Japanese agency wins $650k deal to run ads on Ho Chi Minh City buses

Thanh Nien News

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 Advertisements on public buses will hit Ho Chi Minh City streets from April. Photo: Thanh Nien
A Japanese advertising company has won the right to run advertisements on public buses in Ho Chi Minh City for one year. 
Koa Sha Media Vietnam beat out other bidders with an offer of VND14.6 billion (more than US$650,000) for placing advertisements on the sides of 171 buses, mostly serving downtown routes. The city originally wanted at least VND10.3 billion.
Dau An Phuc, director of the city’s public transport management center, said after three to six months, the center will consider a plan to have advertisements on all 2,344 public buses in the city.
Phuc said, as cited by Tuoi Tre newspaper, that ads on all the buses can bring around VND170 billion ($7.58 million) a year and help reduce the government’s subsidy on ticket fares.
The city spent VND927 billion last year on bus services subsidies.
He said the city is going to allow onboard advertisements as well.
Pham Ngoc Phuong, deputy director of Koa Sha Media Vietnam, said bus advertisements will hit the city streets from April.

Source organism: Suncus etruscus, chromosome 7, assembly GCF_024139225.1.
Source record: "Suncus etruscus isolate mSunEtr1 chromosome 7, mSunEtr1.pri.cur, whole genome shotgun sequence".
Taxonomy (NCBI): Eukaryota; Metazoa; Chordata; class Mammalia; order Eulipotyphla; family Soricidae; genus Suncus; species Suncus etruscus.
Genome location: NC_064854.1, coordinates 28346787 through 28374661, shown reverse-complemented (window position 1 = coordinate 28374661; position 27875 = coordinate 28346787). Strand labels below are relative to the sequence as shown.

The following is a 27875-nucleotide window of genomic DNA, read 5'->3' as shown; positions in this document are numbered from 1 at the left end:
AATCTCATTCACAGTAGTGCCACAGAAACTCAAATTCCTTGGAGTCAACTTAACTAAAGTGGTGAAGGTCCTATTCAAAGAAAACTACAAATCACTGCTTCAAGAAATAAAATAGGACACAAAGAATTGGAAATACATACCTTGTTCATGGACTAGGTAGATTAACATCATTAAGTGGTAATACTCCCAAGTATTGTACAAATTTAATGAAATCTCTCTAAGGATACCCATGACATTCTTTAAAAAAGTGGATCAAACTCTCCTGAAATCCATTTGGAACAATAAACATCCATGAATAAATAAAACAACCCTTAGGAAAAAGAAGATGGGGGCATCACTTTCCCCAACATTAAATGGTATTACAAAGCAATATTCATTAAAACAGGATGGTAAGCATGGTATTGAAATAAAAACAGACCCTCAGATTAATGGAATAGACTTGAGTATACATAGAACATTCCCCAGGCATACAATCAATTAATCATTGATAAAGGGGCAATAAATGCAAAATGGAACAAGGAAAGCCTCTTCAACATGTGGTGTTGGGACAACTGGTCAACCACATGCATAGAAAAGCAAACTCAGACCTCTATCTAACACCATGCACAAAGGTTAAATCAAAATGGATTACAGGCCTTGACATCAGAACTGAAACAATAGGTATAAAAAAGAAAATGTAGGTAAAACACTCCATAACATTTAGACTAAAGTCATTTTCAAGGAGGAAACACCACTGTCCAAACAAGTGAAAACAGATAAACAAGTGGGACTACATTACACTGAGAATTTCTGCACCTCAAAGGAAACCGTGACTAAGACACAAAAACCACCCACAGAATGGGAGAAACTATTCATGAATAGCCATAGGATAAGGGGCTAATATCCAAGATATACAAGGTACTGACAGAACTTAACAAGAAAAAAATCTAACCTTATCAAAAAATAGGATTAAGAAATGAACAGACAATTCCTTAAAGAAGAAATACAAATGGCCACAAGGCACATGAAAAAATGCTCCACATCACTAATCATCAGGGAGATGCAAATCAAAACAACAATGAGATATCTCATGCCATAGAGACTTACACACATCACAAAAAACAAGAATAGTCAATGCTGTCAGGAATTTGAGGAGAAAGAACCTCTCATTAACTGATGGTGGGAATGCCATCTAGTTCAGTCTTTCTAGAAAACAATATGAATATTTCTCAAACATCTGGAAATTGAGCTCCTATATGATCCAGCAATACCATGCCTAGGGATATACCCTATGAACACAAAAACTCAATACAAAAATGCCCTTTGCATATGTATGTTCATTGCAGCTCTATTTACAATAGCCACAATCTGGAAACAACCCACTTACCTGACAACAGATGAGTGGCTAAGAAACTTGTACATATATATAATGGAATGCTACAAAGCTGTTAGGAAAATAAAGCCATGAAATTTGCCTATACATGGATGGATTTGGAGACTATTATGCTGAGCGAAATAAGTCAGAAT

Buses are essentially the only public transport available in Ho Chi Minh City, the only city in Vietnam that has not allowed ads on the vehicles. 
Each bus ticket now costs between VND5,000-10,000 (22-44 US cents), but many passengers are turning away due to the lack of investment to replace old buses and make them more friendly to disabled passengers.
The number of passengers dropped nearly 12 percent last year to 324 million. 
HCMC officials at a recent meeting set a goal to raise the number to one million a day in 2020.
The city last week launched a new route without government subsidy between Tan Son Nhat Airport and the downtown area. Tickets cost VND20,000, or less than a dollar.
Two bus services using compressed natural gas that burns cleaner than gasoline and diesel fuel were launched early this month, connecting the northwestern district of Hoc Mon to Thu Duc on the east side. 

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